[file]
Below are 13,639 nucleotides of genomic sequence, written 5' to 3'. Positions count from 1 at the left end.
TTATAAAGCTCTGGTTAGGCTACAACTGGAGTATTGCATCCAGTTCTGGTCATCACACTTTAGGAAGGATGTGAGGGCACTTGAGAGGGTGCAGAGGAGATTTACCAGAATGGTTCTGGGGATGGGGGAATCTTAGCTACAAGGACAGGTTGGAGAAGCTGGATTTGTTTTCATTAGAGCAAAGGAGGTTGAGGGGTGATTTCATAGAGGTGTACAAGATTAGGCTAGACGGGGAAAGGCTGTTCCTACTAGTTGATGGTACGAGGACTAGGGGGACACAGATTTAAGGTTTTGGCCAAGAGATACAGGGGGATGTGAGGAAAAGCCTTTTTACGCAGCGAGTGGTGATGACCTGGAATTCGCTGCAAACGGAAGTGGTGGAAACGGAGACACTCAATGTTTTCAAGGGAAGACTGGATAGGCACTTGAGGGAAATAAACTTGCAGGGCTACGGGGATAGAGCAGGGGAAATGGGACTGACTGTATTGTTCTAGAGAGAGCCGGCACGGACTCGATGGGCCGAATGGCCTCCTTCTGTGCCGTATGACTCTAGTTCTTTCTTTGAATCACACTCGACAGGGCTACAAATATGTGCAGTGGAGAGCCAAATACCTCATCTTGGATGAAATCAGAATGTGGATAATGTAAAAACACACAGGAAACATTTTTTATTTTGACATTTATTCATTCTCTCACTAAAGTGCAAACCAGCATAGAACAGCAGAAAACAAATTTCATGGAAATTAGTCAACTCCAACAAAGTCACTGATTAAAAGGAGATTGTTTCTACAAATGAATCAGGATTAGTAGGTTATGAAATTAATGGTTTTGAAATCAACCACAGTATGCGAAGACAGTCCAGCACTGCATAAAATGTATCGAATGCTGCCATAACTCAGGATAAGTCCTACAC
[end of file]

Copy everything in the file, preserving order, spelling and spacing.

Below are 13,639 nucleotides of genomic sequence, written 5' to 3'. Positions count from 1 at the left end.
TTATAAAGCTCTGGTTAGGCTACAACTGGAGTATTGCATCCAGTTCTGGTCATCACACTTTAGGAAGGATGTGAGGGCACTTGAGAGGGTGCAGAGGAGATTTACCAGAATGGTTCTGGGGATGGGGGAATCTTAGCTACAAGGACAGGTTGGAGAAGCTGGATTTGTTTTCATTAGAGCAAAGGAGGTTGAGGGGTGATTTCATAGAGGTGTACAAGATTAGGCTAGACGGGGAAAGGCTGTTCCTACTAGTTGATGGTACGAGGACTAGGGGGACACAGATTTAAGGTTTTGGCCAAGAGATACAGGGGGATGTGAGGAAAAGCCTTTTTACGCAGCGAGTGGTGATGACCTGGAATTCGCTGCAAACGGAAGTGGTGGAAACGGAGACACTCAATGTTTTCAAGGGAAGACTGGATAGGCACTTGAGGGAAATAAACTTGCAGGGCTACGGGGATAGAGCAGGGGAAATGGGACTGACTGTATTGTTCTAGAGAGAGCCGGCACGGACTCGATGGGCCGAATGGCCTCCTTCTGTGCCGTATGACTCTAGTTCTTTCTTTGAATCACACTCGACAGGGCTACAAATATGTGCAGTGGAGAGCCAAATACCTCATCTTGGATGAAATCAGAATGTGGATAATGTAAAAACACACAGGAAACATTTTTTATTTTGACATTTATTCATTCTCTCACTAAAGTGCAAACCAGCATAGAACAGCAGAAAACAAATTTCATGGAAATTAGTCAACTCCAACAAAGTCACTGATTAAAAGGAGATTGTTTCTACAAATGAATCAGGATTAGTAGGTTATGAAATTAATGGTTTTGAAATCAACCACAGTATGCGAAGACAGTCCAGCACTGCATAAAATGTATCGAATGCTGCCATAACTCAGGATAAGTCCTACAC